Rather improbably, Sky Active is flirting with the wild side of dance music counterculture. Well, wildish anyway - we are talking about the Chemical Brothers, after all. Sky Active and the Brothers' label, Virgin, have linked up to promote Push the Button, the band's latest album, parts of which are "deliriously odd", according to reviews.
Sky Active, it has to be said, is not a natural home to thunderous backbeats, acid-house synthesisers, hip-hop samples and textures borrowed from late-60s psychedelia. On the other hand, it is in the process of reinventing itself.
It's something of a paradox that, though interactive advertising has been a huge success, Sky Active is one of the more neglected Sky brands.
Sky Active is, after all, the interactive domain you are directed to when you hit on the red icon on an interactive commercial.
The successor to Open TV, Sky Active is the virtual shopping mall where you find not just extended commercials, but a whole spectrum of electronic retail initiatives plus games and gambling. Until recently, there was relatively little care lavished on the Sky Active portal - which was unfortunate, because for many entering the domain via the interactive button on their remotes, this is both a shop window and a virtual entrance lobby.
That began to change back in December. It had a similar visual look to Teletext - the revamp made it look like another form of TV with more video-based content. It also boasted more of a magazine feel.
The Chemical Brothers initiative takes that on a stage. Their content zone is flagged on the front page and when you select it, you go to a page where you can listen to a number of tracks - although visually, it's still pretty static.
Sky believes this will become an increasingly popular way for advertisers to drive traffic to their microsites. And it hopes it will find favour with a wide range of advertising categories.
Ian Shepherd, Sky Active's managing director, says: "We expect one of this year's defining trends in interactive advertising will be a move for more brands to take advantage of interactive sponsorships and content creation."
1Sky's interactive domain launched in 1999 as a virtual shopping mall offering home banking and shopping. Results were patchy and when Open's original joint venture partners (BT, HSBC and Matsushita) dropped out, Sky took control and eventually rebranded it as Sky Active in 2001.
2Retail was key to the Sky Active proposition but this side of the service continued to struggle commercially and, in 2002, both Woolworths and Argos closed their Sky Active shops.
3Sky Interactive, the division created to run the company's interactive services, including websites, was restructured in 2003 to cross-sell its products to consumers and advertisers. It is run by Rob Leach, Sky's head of interactive services, and Shepherd.
4Sky Active's focus began to shift to interactive TV ads by 2003 - ads in live mainstream TV with a red icon that enabled viewers to leave the broadcast stream and access additional commercial content stored in microsites in the Sky Active domain.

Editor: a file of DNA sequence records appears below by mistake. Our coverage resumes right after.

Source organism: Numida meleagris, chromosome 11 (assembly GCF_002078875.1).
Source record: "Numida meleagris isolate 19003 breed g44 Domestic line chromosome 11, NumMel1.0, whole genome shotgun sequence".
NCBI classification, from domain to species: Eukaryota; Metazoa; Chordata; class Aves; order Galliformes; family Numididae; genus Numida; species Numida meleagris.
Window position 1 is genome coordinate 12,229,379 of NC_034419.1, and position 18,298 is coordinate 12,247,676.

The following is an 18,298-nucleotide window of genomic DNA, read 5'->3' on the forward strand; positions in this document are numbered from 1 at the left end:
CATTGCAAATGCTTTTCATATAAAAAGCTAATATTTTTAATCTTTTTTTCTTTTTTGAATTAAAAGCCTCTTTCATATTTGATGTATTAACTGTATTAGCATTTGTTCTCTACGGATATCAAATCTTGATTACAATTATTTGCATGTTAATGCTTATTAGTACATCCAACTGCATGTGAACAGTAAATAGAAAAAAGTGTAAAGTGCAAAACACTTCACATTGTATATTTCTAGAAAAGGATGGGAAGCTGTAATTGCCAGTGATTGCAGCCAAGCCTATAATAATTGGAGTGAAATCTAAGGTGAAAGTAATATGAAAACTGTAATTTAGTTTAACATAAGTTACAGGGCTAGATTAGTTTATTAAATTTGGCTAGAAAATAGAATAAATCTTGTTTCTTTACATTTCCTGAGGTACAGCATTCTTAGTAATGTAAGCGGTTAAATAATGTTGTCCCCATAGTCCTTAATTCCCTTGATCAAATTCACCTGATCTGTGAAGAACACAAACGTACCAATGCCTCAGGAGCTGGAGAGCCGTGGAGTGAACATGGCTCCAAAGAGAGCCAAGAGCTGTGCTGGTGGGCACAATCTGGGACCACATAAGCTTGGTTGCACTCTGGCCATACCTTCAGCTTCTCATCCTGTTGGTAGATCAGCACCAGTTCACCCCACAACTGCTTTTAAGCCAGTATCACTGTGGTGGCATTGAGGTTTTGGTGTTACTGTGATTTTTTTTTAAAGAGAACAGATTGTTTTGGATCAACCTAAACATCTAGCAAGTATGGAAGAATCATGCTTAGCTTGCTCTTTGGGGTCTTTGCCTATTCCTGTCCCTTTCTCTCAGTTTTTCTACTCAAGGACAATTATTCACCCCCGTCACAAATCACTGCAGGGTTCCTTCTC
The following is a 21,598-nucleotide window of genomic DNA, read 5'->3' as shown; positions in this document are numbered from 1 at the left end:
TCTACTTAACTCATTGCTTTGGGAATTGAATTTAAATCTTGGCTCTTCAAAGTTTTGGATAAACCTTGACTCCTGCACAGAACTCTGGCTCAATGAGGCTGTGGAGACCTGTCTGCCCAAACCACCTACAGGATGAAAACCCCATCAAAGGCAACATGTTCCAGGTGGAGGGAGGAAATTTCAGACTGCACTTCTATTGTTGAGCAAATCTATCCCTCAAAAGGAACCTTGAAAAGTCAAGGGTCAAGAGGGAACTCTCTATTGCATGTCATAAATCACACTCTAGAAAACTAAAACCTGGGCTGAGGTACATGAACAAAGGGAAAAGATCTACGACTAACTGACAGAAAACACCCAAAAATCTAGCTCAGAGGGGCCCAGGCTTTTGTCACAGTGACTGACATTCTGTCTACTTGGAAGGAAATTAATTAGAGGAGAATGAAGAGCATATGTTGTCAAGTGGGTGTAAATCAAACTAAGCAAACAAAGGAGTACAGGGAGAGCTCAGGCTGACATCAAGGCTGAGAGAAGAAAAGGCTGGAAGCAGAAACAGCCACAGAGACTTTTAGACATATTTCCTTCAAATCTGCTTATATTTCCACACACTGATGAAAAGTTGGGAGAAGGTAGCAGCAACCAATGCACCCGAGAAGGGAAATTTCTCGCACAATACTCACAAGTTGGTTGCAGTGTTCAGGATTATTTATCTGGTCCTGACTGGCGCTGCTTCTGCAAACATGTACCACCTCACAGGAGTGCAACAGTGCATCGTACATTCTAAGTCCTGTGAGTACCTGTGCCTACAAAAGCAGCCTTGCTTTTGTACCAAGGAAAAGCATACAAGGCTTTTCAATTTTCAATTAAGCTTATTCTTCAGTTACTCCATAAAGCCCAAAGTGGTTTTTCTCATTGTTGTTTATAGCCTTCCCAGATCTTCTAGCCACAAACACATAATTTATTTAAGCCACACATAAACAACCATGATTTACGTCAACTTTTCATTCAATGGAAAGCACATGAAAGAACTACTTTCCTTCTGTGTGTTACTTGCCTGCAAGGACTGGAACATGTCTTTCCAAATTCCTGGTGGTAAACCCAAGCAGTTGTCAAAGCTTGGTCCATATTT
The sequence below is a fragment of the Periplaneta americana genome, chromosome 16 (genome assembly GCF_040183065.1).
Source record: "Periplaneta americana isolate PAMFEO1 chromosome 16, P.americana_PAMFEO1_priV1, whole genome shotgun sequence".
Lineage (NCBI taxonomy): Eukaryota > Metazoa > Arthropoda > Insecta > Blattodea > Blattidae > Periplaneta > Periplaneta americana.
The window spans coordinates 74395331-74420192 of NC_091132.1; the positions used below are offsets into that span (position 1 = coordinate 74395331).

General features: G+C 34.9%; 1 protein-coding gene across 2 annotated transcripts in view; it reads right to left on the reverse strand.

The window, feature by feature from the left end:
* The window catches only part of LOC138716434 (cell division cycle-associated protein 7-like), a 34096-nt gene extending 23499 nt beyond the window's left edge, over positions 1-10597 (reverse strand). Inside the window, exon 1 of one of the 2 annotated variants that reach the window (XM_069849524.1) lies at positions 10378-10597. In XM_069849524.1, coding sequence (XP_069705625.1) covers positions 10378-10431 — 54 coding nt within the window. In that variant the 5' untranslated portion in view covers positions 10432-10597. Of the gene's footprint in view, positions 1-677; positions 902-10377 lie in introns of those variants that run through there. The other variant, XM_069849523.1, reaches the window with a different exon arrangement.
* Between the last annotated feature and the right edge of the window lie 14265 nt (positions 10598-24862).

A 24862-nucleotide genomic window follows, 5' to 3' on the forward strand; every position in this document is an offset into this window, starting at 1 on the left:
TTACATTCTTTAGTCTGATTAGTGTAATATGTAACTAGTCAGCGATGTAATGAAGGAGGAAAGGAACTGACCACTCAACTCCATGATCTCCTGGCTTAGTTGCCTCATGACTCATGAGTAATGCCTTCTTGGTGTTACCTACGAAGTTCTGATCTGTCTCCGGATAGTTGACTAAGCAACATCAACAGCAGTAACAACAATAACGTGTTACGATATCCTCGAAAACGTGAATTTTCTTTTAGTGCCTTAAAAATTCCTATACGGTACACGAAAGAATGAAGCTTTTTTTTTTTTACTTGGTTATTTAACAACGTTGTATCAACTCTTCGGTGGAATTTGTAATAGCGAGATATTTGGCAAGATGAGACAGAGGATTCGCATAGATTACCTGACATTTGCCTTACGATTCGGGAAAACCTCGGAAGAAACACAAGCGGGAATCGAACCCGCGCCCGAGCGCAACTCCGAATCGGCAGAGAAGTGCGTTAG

5The first interactive ad in the UK aired on 28 March 2000. The brand was Chicken Tonight. Take-up thereafter was slow until the end of 2003, when other mainstream broadcasters started actively selling interactive TV ads. There were 179 such campaigns during 2004, including Sky's 500th such campaign, a slot for the Territorial Army, which aired in September 2004.
6Viewers became increasingly comfortable with interactivity, largely through accessing extra programming content - for instance, news on demand or the ability to select different cameras on Sky Sports. The BBC has also been a pioneer in developing extra content and information areas.
7Services available on Sky Active include games zones, e-mail and text messaging and gambling, as well as retail and interactive advertising content. Gambling continues to be the most profitable of all these activities.
8Sky Active began rethinking its portal in December 2004 to create a magazine-style feel and more video material. It now hopes for more "content partnerships" with advertisers.
WHAT DOES IT MEAN FOR ...
- Scores of advertisers have material available on demand in microsites on the Sky Digital platform, but the issue is persuading people to access that content.
- In addition to the red button, some advertisers are getting just as many hits via other routes. Many viewers, for instance, have started to scroll down the Sky Active index (in effect using it as an advertising version of the electronic programme guide) to seek out ads for products they are interested in.
- As PVRs gain ground and more viewers choose to watch less spot advertising, advertisers need to find new ways of pulling them in. Developing content partnerships on Sky Active could be a proving ground for advertisers.
- Rivals might feel daunted by Sky's role in continuing to develop new forms of communication where the line between advertising and editorial content is so blurred as to become irrelevant. Sky doesn't always get it right, but it is way ahead when it come to road-testing the future.
- The stronger Sky becomes as a portal for digital commerce, the more online media owners should start to fret too.
- Sky Active's creative partnerships with major companies could cause many media and (even more) creative agencies to feel somewhat threatened. Few have the "360-degree" skills needed to understand what's at stake here.
- They'll take heart from the fact that most of their clients are similarly unadventurous in their thinking - to date, at least. The danger for agencies is that Sky will begin convincing a wider spectrum of potential partners.